Figure 1 illustrates the relations between LVSD, SSHF, and management in secondary and primary care. The figure combines data from parts I and III in table 3 (column f and f × h). LVSD occurred in less than one third of SSHF. One third of SSHF patients had been managed in secondary care. Half of these had LVSD. Asymptomatic LVSD among patients with evidence of heart disease afflicted 1% corresponding to 34% (1/2.9) of all with LVSD. Obviously our strategy did not include subjects who never presented a sign of heart disease. Supplementary analyses revealed that the ratio of LVSD to SSHF differed for older and younger subjects.

Figure 1

Relation between signs and symptoms of heart failure (SSHF) and left ventricular systolic dysfunction (LVSD) in primary and secondary care. Ellipses show the 6.4% prevalence of observed SSHF in primary and secondary care at ⩾ 50 years of age. The square shows the calculated prevalence of LVSD. Overlapping areas reflect the prevalence of patients with both SSHF and LVSD.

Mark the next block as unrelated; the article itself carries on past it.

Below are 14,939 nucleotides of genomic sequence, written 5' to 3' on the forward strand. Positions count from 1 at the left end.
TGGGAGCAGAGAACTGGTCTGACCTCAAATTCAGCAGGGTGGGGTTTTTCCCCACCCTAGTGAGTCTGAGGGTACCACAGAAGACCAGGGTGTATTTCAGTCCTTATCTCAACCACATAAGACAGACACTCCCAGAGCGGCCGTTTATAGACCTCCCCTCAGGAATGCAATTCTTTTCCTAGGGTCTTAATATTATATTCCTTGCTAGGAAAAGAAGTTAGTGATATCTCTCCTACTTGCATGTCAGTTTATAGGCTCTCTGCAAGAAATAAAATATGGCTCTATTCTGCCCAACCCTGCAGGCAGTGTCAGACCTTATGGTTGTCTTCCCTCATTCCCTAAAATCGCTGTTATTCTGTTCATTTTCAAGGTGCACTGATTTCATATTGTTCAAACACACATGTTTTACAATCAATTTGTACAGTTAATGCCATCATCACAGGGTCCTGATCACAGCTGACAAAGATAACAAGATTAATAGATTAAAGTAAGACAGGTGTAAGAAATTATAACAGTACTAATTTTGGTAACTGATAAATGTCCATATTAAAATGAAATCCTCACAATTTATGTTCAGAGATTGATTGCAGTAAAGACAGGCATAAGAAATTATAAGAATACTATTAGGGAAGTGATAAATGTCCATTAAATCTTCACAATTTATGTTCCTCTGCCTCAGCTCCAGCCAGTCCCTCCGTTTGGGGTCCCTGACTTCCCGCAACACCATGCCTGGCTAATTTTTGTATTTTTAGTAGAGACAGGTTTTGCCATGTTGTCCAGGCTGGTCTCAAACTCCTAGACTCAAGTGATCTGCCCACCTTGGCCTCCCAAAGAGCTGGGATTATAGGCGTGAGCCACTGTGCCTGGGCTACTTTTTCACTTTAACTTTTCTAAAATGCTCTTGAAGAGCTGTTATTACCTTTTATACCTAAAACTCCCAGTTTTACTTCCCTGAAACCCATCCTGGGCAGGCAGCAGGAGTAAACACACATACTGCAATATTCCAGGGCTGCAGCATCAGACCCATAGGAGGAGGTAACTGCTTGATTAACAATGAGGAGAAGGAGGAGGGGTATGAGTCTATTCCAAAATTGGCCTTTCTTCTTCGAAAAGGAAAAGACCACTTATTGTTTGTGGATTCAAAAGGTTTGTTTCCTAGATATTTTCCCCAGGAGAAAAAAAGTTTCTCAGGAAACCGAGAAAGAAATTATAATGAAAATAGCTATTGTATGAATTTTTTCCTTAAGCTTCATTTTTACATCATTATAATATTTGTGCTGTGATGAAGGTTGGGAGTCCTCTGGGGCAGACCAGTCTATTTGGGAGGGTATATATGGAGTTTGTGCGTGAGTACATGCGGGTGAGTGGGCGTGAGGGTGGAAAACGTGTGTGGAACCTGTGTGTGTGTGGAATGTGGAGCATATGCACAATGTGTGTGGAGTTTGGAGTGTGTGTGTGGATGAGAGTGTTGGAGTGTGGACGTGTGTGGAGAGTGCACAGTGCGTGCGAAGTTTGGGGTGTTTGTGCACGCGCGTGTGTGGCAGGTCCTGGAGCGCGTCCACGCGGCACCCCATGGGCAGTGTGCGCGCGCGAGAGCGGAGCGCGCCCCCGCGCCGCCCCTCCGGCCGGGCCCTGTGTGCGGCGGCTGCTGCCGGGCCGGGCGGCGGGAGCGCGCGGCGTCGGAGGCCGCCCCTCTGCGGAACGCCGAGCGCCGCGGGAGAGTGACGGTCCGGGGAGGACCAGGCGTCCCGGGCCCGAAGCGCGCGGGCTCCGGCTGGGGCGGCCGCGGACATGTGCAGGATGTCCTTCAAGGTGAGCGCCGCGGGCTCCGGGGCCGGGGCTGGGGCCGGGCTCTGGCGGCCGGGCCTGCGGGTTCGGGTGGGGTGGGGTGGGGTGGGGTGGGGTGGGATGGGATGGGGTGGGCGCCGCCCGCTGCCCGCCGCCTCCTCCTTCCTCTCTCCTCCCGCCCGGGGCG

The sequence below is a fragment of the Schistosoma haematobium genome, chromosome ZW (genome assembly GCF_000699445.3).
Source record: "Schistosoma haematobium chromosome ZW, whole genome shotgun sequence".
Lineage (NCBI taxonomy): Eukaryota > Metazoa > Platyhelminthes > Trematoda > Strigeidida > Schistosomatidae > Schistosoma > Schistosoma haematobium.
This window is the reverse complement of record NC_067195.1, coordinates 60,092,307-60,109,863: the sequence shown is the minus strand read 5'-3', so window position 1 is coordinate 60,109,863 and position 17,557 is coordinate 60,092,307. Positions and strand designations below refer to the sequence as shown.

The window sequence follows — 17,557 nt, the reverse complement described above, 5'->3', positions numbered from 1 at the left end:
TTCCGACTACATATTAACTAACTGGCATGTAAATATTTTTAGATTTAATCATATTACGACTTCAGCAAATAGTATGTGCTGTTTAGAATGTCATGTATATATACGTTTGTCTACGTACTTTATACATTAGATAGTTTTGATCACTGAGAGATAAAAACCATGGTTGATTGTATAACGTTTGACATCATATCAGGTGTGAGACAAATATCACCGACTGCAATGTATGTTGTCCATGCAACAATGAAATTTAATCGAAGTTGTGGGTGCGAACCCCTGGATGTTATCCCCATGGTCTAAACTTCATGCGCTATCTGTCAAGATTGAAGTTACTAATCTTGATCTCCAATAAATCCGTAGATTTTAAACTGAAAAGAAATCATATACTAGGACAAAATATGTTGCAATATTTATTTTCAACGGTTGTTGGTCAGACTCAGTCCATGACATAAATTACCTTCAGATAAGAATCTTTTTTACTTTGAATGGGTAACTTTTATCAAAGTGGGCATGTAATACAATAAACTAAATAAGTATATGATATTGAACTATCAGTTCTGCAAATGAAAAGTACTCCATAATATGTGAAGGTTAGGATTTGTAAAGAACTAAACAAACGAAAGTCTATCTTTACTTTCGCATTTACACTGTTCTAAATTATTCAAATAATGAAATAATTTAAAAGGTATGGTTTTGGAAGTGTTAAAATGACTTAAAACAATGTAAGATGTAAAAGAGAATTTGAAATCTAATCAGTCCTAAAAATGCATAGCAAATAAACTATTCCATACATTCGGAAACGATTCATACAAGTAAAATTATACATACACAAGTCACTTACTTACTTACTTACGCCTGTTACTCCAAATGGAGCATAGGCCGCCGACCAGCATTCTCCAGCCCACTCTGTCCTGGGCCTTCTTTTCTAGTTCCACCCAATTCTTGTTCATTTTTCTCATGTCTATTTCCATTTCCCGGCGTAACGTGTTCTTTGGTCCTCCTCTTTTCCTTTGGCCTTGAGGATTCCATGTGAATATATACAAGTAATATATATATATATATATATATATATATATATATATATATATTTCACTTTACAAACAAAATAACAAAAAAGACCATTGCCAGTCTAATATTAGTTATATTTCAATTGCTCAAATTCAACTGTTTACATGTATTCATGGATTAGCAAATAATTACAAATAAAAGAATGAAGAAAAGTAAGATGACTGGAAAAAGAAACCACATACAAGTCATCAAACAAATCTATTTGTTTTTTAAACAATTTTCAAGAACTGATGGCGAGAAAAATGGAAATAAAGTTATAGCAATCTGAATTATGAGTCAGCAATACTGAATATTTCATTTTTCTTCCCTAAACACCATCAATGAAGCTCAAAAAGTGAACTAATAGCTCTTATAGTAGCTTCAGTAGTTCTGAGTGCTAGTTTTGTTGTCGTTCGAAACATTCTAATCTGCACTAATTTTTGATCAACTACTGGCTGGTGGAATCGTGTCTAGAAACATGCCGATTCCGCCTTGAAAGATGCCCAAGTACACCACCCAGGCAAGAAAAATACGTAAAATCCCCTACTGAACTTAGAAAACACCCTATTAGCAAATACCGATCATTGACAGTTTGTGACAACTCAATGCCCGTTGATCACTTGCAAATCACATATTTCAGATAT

Figure 2 highlights the age dependent relation between SSHF and its subgroup with symptomatic LVSD. The figure is constructed by calculating LVSD in groups 3 and 4 while accounting for known LVSD at each age band. Figure 2 suggests that LVSD is more likely to be the cause of SSHF in younger than in older patients. The proportion with LVSD was 43% of SSHF patients < 70 years of age as opposed to 25% of SSHF patients ⩾ 70 years of age (p < 0000.1).

Figure 2

Age dependent prevalence of signs and symptoms of heart failure (SSHF) and its subgroup with left ventricular systolic dysfunction (LVSD). Empty bars show the observed prevalence of SSHF (groups 3+4 in part I of table 3). Solid bars show the subgroup with SSHF and calculated LVSD at same age band. 95% confidence limits are indicated.

Discussion

MAIN FINDINGS